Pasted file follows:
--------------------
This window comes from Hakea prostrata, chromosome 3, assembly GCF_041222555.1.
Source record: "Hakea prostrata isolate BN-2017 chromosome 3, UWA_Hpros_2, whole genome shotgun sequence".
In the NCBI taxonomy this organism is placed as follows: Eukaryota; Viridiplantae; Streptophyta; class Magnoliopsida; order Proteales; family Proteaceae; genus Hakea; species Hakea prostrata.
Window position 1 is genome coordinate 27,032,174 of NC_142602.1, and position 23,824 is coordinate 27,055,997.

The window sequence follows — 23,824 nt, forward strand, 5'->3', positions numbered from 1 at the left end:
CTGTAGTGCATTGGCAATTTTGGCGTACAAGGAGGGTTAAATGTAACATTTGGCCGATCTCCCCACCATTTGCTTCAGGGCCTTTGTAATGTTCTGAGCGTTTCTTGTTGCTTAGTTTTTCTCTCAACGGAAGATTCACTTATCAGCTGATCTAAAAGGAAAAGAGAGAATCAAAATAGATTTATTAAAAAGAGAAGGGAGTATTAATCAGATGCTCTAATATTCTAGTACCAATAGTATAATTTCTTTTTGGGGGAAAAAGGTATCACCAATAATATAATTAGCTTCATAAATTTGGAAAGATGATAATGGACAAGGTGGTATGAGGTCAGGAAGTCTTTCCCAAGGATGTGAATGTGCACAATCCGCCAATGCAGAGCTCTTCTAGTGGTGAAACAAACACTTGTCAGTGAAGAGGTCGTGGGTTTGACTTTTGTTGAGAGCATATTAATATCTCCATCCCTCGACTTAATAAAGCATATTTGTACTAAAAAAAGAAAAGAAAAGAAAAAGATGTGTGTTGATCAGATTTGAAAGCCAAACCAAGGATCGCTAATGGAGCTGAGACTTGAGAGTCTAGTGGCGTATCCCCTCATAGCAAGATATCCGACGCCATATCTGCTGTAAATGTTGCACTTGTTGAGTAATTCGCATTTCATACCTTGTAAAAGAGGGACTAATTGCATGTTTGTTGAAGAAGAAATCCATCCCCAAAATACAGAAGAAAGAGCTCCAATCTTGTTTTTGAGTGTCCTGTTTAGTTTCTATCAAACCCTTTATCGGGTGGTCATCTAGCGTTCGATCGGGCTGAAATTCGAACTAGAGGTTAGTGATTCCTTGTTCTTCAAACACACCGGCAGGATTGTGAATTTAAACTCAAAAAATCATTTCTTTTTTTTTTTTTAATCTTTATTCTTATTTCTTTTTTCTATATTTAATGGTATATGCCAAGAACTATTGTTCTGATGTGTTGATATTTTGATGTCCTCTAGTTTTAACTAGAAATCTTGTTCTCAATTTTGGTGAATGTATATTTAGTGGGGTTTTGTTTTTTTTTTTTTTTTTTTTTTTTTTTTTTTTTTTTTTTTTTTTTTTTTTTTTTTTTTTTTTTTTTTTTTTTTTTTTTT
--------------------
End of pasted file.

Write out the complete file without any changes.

This window comes from Hakea prostrata, chromosome 3, assembly GCF_041222555.1.
Source record: "Hakea prostrata isolate BN-2017 chromosome 3, UWA_Hpros_2, whole genome shotgun sequence".
In the NCBI taxonomy this organism is placed as follows: Eukaryota; Viridiplantae; Streptophyta; class Magnoliopsida; order Proteales; family Proteaceae; genus Hakea; species Hakea prostrata.
Window position 1 is genome coordinate 27,032,174 of NC_142602.1, and position 23,824 is coordinate 27,055,997.

The window sequence follows — 23,824 nt, forward strand, 5'->3', positions numbered from 1 at the left end:
CTGTAGTGCATTGGCAATTTTGGCGTACAAGGAGGGTTAAATGTAACATTTGGCCGATCTCCCCACCATTTGCTTCAGGGCCTTTGTAATGTTCTGAGCGTTTCTTGTTGCTTAGTTTTTCTCTCAACGGAAGATTCACTTATCAGCTGATCTAAAAGGAAAAGAGAGAATCAAAATAGATTTATTAAAAAGAGAAGGGAGTATTAATCAGATGCTCTAATATTCTAGTACCAATAGTATAATTTCTTTTTGGGGGAAAAAGGTATCACCAATAATATAATTAGCTTCATAAATTTGGAAAGATGATAATGGACAAGGTGGTATGAGGTCAGGAAGTCTTTCCCAAGGATGTGAATGTGCACAATCCGCCAATGCAGAGCTCTTCTAGTGGTGAAACAAACACTTGTCAGTGAAGAGGTCGTGGGTTTGACTTTTGTTGAGAGCATATTAATATCTCCATCCCTCGACTTAATAAAGCATATTTGTACTAAAAAAAGAAAAGAAAAGAAAAAGATGTGTGTTGATCAGATTTGAAAGCCAAACCAAGGATCGCTAATGGAGCTGAGACTTGAGAGTCTAGTGGCGTATCCCCTCATAGCAAGATATCCGACGCCATATCTGCTGTAAATGTTGCACTTGTTGAGTAATTCGCATTTCATACCTTGTAAAAGAGGGACTAATTGCATGTTTGTTGAAGAAGAAATCCATCCCCAAAATACAGAAGAAAGAGCTCCAATCTTGTTTTTGAGTGTCCTGTTTAGTTTCTATCAAACCCTTTATCGGGTGGTCATCTAGCGTTCGATCGGGCTGAAATTCGAACTAGAGGTTAGTGATTCCTTGTTCTTCAAACACACCGGCAGGATTGTGAATTTAAACTCAAAAAATCATTTCTTTTTTTTTTTTTAATCTTTATTCTTATTTCTTTTTTCTATATTTAATGGTATATGCCAAGAACTATTGTTCTGATGTGTTGATATTTTGATGTCCTCTAGTTTTAACTAGAAATCTTGTTCTCAATTTTGGTGAATGTATATTTAGTGGGGTTTTGTTTTTTTTTTTTTTTTTTTTTTTTTTTTTTTTTTTTTTTTTTTTTTTTTTTTTTTTTTTTTTTTTTTTTTTTTTTTTTT